My mother and I had many great memories together. Whenever we baked a cake she’d rub the frosting on our noses and kiss my forehead. She had taken hours of the day to hold me and talk to me when she had no energy. She made sure I knew she loved me. I know she wanted to be a mother, I know she loved me, but getting pregnant at 17 may have been a rough start.
It has been almost five months since she passed and I continue to have good and bad days. I’m starting to get back on track and I can feel myself coming back to life. Often, I get flashbacks of past events, but I’ve come up with ways to cope. I still haven’t fully accepted her death, but that takes time and I’ve got my whole life to forgive and acknowledge.
Often, I text her phone number telling her I miss her knowing I will get no response. Somehow I feel that she is there watching me reach out to her. I need her to know I care. But that is just how I cope.
You heal on your own time. No one heals the same. Anger, guilt, depression, anxiety are just a few of the emotions a person suffering with loss might feel. A person who has lost someone needs all the support you can give.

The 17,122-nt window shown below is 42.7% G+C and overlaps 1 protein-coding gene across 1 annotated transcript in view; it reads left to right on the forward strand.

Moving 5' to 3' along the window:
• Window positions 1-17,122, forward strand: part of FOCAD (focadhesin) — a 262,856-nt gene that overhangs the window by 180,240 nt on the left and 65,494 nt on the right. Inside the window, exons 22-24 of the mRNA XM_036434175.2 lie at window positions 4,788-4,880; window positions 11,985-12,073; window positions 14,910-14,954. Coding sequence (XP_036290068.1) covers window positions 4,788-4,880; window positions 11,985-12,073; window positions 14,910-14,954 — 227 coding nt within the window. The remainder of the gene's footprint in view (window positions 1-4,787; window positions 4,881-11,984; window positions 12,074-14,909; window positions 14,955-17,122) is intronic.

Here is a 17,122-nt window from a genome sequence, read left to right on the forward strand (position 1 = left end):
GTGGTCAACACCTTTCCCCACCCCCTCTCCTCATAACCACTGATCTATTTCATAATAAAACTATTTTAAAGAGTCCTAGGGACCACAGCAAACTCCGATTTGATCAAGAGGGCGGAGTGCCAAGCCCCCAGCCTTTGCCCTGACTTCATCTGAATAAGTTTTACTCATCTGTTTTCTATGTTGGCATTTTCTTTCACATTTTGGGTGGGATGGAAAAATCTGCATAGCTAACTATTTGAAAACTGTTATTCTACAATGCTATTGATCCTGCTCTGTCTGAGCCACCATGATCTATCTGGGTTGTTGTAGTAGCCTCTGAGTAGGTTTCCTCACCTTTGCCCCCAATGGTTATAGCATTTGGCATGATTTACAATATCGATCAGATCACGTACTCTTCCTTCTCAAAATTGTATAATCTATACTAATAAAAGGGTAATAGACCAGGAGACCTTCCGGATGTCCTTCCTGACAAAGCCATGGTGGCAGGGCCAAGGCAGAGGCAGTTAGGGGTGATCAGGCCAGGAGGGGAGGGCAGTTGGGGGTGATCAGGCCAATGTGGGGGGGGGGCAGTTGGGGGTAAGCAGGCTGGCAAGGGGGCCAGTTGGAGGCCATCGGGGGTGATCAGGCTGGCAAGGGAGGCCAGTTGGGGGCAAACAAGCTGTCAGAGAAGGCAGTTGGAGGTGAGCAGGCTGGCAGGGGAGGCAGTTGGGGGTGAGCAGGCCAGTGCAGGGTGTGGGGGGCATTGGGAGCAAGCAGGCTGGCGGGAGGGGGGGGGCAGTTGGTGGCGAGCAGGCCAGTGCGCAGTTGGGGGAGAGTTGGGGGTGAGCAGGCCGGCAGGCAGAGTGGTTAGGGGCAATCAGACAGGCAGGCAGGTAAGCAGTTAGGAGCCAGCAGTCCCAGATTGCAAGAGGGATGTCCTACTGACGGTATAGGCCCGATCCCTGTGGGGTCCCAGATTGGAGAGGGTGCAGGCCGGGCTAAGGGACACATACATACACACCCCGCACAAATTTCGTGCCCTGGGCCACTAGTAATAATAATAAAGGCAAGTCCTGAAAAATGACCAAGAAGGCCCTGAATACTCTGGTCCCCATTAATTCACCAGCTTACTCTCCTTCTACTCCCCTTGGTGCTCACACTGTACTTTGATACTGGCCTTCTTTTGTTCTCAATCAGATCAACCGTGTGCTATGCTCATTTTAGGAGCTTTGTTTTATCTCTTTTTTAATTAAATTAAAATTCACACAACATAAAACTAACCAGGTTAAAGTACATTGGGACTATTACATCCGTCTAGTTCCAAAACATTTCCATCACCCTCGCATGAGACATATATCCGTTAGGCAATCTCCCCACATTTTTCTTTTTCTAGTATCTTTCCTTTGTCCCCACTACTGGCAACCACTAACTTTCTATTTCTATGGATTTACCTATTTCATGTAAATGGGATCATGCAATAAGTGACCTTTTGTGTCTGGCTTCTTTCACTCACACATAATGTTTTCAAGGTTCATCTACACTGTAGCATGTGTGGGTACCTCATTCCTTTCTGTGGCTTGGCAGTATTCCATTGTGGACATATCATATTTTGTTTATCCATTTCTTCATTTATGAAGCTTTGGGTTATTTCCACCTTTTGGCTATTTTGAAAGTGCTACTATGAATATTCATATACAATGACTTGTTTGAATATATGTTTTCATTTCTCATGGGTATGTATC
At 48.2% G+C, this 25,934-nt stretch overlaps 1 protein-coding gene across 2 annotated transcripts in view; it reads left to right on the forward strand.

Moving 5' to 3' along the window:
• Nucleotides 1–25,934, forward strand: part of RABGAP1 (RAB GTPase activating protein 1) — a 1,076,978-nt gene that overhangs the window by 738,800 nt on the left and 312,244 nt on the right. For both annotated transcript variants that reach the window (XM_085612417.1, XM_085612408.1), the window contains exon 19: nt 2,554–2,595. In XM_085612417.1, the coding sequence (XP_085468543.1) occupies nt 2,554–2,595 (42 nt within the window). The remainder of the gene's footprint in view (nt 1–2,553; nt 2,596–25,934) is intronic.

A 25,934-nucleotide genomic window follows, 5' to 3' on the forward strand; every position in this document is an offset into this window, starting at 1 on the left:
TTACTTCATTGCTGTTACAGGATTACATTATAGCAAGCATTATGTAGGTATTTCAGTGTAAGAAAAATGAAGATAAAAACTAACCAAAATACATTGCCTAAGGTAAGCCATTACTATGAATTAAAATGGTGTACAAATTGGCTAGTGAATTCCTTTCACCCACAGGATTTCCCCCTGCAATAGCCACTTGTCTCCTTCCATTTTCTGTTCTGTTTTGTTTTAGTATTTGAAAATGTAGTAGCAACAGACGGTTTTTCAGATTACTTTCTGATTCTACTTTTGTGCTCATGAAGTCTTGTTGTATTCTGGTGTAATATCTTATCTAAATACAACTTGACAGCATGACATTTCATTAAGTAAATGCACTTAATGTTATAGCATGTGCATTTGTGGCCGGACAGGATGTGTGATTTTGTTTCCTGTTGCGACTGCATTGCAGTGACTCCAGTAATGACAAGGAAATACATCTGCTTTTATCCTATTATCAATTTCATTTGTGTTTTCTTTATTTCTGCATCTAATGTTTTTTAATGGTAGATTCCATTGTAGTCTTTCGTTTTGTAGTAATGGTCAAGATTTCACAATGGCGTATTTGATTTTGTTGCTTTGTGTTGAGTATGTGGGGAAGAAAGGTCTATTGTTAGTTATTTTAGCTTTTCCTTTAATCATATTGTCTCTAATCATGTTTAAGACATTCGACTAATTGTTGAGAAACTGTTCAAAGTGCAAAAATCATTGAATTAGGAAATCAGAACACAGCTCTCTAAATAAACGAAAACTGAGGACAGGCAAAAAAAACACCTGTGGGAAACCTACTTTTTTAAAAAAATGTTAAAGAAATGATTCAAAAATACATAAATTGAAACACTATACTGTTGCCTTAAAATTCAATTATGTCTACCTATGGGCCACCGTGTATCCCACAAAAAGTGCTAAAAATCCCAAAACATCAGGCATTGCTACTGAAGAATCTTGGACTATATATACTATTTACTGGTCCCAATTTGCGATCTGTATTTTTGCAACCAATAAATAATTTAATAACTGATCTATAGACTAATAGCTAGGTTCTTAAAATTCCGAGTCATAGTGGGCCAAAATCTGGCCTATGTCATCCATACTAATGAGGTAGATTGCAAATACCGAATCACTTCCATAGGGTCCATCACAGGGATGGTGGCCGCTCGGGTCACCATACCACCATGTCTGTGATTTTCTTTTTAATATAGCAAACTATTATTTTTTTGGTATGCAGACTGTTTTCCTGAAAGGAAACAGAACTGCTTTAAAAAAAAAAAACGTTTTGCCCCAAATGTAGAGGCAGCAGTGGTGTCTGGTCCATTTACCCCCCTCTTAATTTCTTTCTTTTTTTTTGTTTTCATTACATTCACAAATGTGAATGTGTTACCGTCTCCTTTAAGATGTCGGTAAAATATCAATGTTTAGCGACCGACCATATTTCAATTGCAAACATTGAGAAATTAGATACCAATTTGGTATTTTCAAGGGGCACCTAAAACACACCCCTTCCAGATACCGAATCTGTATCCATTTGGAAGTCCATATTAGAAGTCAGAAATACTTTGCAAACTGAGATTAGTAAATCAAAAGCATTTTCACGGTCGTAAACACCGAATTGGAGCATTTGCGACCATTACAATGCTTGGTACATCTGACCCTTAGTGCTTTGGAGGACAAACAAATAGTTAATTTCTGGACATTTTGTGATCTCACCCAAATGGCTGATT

Grief counseling can help, but sometimes people need to work through the confusing range of emotions before they’re ready for therapy.
Sometimes reading can be the step between experiencing loss and going to therapy. FUHS counselor Erin Defries lost her father to cancer. She often recommends Love Sick published by Cancer Connected in 2008. The book is a collection of stories, art, poems that allow teens to help teens know they’re not alone—that there are other teens who understand grief.
There’s also Lynne B. Hughes’s You Are Not Alone: Teens Talk About Life After the Loss of a Parent. The book combines advice about coping with loss as well as pages of quotes from real teens, including ones like this: “When my mother finally died after being sick for almost two years, I was relieved, and this made me feel so guilty. I wasn’t relieved that she had died, but I was relieved that I wouldn’t have to see her so sick anymore. I was guilty then, and I still am, but I understand more now that it is okay to feel this way.”
Books like these are helpful in recognizing that the loss of a parent isn’t something that you get over. It’s something that becomes a part of you.
And the best we can do is manage a peaceful coexistence with our loss.